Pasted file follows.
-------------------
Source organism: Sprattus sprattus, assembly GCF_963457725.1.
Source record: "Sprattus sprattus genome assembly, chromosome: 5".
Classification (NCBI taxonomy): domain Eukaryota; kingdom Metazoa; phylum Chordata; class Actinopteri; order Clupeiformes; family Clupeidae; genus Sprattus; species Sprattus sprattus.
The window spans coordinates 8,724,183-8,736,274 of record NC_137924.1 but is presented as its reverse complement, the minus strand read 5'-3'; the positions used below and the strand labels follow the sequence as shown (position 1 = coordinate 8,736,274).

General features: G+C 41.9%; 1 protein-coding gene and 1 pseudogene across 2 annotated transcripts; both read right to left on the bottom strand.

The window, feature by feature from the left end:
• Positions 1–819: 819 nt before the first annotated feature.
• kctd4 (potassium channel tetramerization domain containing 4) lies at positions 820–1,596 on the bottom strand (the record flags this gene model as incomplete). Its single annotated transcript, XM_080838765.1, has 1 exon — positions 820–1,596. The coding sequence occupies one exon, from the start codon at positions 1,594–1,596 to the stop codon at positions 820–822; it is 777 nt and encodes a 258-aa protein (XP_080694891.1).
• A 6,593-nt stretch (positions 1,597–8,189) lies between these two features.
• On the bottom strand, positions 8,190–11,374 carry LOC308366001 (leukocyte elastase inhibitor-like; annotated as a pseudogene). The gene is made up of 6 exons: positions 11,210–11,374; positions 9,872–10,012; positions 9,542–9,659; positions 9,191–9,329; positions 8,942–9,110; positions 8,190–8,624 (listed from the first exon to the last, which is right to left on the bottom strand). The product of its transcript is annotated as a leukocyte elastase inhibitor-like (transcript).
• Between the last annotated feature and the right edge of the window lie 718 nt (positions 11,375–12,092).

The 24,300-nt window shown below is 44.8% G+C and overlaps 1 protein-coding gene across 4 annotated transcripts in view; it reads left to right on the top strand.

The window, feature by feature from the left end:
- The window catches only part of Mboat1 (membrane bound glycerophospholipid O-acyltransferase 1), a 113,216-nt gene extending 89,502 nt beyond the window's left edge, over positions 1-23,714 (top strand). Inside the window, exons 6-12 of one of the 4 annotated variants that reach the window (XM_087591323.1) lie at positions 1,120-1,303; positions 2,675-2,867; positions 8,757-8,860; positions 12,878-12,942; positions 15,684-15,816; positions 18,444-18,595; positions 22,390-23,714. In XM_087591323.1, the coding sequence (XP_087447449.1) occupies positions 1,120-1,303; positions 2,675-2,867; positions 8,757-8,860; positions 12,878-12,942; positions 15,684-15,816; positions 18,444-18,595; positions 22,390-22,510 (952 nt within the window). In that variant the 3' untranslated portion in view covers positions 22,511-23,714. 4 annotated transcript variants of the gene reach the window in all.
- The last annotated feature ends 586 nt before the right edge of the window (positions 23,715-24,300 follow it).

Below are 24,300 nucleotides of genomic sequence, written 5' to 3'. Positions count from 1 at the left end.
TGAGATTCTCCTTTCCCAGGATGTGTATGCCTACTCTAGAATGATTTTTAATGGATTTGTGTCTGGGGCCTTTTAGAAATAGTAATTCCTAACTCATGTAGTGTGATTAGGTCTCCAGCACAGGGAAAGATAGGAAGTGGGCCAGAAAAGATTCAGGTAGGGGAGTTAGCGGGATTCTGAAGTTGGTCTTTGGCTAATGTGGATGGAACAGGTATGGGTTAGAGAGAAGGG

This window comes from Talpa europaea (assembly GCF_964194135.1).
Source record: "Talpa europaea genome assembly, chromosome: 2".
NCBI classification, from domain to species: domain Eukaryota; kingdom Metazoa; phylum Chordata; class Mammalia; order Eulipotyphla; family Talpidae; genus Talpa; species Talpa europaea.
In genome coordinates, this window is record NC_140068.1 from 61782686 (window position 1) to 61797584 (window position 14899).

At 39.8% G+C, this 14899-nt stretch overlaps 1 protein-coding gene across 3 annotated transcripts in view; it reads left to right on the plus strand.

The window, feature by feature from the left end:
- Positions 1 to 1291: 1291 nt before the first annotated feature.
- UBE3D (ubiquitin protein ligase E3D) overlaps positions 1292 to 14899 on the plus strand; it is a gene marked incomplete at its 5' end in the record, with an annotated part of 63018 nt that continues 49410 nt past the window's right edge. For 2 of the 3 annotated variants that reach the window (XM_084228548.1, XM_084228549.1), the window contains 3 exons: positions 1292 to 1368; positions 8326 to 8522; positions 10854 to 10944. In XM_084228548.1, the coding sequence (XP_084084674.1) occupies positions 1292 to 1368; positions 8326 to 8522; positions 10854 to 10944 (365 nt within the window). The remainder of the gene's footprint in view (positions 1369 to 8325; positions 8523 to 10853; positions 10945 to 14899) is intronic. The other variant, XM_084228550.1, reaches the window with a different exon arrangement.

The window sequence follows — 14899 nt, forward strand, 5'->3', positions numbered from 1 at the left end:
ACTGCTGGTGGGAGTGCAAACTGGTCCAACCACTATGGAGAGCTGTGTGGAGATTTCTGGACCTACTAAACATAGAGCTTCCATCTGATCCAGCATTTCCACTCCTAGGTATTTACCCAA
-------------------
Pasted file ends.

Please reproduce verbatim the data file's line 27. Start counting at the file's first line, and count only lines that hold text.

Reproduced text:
ACTGCTGGTGGGAGTGCAAACTGGTCCAACCACTATGGAGAGCTGTGTGGAGATTTCTGGACCTACTAAACATAGAGCTTCCATCTGATCCAGCATTTCCACTCCTAGGTATTTACCCAA